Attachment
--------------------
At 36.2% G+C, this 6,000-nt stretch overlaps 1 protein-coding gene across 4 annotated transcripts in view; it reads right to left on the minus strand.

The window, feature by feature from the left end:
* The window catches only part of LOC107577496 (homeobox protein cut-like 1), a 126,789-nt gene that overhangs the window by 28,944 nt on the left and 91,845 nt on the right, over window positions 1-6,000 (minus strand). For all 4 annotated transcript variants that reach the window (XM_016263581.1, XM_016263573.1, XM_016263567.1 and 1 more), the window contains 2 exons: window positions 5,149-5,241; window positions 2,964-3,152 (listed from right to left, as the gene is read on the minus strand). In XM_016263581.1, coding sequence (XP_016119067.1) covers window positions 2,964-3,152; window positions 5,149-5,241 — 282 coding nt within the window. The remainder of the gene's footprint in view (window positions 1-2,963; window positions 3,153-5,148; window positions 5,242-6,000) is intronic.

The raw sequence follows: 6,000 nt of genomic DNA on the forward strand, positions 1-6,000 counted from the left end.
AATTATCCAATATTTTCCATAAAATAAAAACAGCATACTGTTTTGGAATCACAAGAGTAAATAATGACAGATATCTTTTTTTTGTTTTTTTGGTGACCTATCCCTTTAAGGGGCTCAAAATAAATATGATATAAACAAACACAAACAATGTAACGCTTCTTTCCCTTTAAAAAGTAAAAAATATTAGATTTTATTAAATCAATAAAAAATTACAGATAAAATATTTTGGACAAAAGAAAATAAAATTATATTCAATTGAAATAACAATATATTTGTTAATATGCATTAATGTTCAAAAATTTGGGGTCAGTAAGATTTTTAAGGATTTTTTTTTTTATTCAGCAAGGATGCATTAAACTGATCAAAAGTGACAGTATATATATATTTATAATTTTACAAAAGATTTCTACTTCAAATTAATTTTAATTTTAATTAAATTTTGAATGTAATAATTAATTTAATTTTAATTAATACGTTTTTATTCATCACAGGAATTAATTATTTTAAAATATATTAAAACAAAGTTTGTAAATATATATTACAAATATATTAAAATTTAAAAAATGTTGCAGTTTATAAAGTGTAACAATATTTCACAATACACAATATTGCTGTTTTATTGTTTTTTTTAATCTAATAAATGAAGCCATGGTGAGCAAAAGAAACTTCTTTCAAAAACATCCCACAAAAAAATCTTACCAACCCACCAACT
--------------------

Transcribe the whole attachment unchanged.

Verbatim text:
At 36.2% G+C, this 6,000-nt stretch overlaps 1 protein-coding gene across 4 annotated transcripts in view; it reads right to left on the minus strand.

The window, feature by feature from the left end:
* The window catches only part of LOC107577496 (homeobox protein cut-like 1), a 126,789-nt gene that overhangs the window by 28,944 nt on the left and 91,845 nt on the right, over window positions 1-6,000 (minus strand). For all 4 annotated transcript variants that reach the window (XM_016263581.1, XM_016263573.1, XM_016263567.1 and 1 more), the window contains 2 exons: window positions 5,149-5,241; window positions 2,964-3,152 (listed from right to left, as the gene is read on the minus strand). In XM_016263581.1, coding sequence (XP_016119067.1) covers window positions 2,964-3,152; window positions 5,149-5,241 — 282 coding nt within the window. The remainder of the gene's footprint in view (window positions 1-2,963; window positions 3,153-5,148; window positions 5,242-6,000) is intronic.

The raw sequence follows: 6,000 nt of genomic DNA on the forward strand, positions 1-6,000 counted from the left end.
AATTATCCAATATTTTCCATAAAATAAAAACAGCATACTGTTTTGGAATCACAAGAGTAAATAATGACAGATATCTTTTTTTTGTTTTTTTGGTGACCTATCCCTTTAAGGGGCTCAAAATAAATATGATATAAACAAACACAAACAATGTAACGCTTCTTTCCCTTTAAAAAGTAAAAAATATTAGATTTTATTAAATCAATAAAAAATTACAGATAAAATATTTTGGACAAAAGAAAATAAAATTATATTCAATTGAAATAACAATATATTTGTTAATATGCATTAATGTTCAAAAATTTGGGGTCAGTAAGATTTTTAAGGATTTTTTTTTTTATTCAGCAAGGATGCATTAAACTGATCAAAAGTGACAGTATATATATATTTATAATTTTACAAAAGATTTCTACTTCAAATTAATTTTAATTTTAATTAAATTTTGAATGTAATAATTAATTTAATTTTAATTAATACGTTTTTATTCATCACAGGAATTAATTATTTTAAAATATATTAAAACAAAGTTTGTAAATATATATTACAAATATATTAAAATTTAAAAAATGTTGCAGTTTATAAAGTGTAACAATATTTCACAATACACAATATTGCTGTTTTATTGTTTTTTTTAATCTAATAAATGAAGCCATGGTGAGCAAAAGAAACTTCTTTCAAAAACATCCCACAAAAAAATCTTACCAACCCACCAACT